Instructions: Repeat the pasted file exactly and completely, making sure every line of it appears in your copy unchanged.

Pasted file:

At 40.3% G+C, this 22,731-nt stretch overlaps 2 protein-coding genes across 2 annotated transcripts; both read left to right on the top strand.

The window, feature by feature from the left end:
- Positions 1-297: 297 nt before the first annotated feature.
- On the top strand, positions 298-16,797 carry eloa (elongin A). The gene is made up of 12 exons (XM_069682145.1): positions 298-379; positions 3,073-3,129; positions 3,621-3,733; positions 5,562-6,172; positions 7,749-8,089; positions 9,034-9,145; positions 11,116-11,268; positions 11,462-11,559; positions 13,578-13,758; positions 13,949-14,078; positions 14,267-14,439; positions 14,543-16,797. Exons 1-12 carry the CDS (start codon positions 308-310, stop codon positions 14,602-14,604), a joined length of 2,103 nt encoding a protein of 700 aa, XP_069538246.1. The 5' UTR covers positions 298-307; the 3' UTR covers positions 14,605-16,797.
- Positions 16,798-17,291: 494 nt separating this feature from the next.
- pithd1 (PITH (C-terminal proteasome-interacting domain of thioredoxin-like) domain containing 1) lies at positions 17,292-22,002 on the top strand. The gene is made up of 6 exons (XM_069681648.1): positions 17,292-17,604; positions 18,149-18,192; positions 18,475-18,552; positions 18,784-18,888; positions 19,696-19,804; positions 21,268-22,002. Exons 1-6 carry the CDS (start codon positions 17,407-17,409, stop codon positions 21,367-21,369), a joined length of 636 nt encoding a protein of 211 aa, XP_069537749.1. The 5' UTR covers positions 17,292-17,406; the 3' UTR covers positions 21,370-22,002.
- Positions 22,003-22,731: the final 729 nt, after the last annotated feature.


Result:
At 40.3% G+C, this 22,731-nt stretch overlaps 2 protein-coding genes across 2 annotated transcripts; both read left to right on the top strand.

The window, feature by feature from the left end:
- Positions 1-297: 297 nt before the first annotated feature.
- On the top strand, positions 298-16,797 carry eloa (elongin A). The gene is made up of 12 exons (XM_069682145.1): positions 298-379; positions 3,073-3,129; positions 3,621-3,733; positions 5,562-6,172; positions 7,749-8,089; positions 9,034-9,145; positions 11,116-11,268; positions 11,462-11,559; positions 13,578-13,758; positions 13,949-14,078; positions 14,267-14,439; positions 14,543-16,797. Exons 1-12 carry the CDS (start codon positions 308-310, stop codon positions 14,602-14,604), a joined length of 2,103 nt encoding a protein of 700 aa, XP_069538246.1. The 5' UTR covers positions 298-307; the 3' UTR covers positions 14,605-16,797.
- Positions 16,798-17,291: 494 nt separating this feature from the next.
- pithd1 (PITH (C-terminal proteasome-interacting domain of thioredoxin-like) domain containing 1) lies at positions 17,292-22,002 on the top strand. The gene is made up of 6 exons (XM_069681648.1): positions 17,292-17,604; positions 18,149-18,192; positions 18,475-18,552; positions 18,784-18,888; positions 19,696-19,804; positions 21,268-22,002. Exons 1-6 carry the CDS (start codon positions 17,407-17,409, stop codon positions 21,367-21,369), a joined length of 636 nt encoding a protein of 211 aa, XP_069537749.1. The 5' UTR covers positions 17,292-17,406; the 3' UTR covers positions 21,370-22,002.
- Positions 22,003-22,731: the final 729 nt, after the last annotated feature.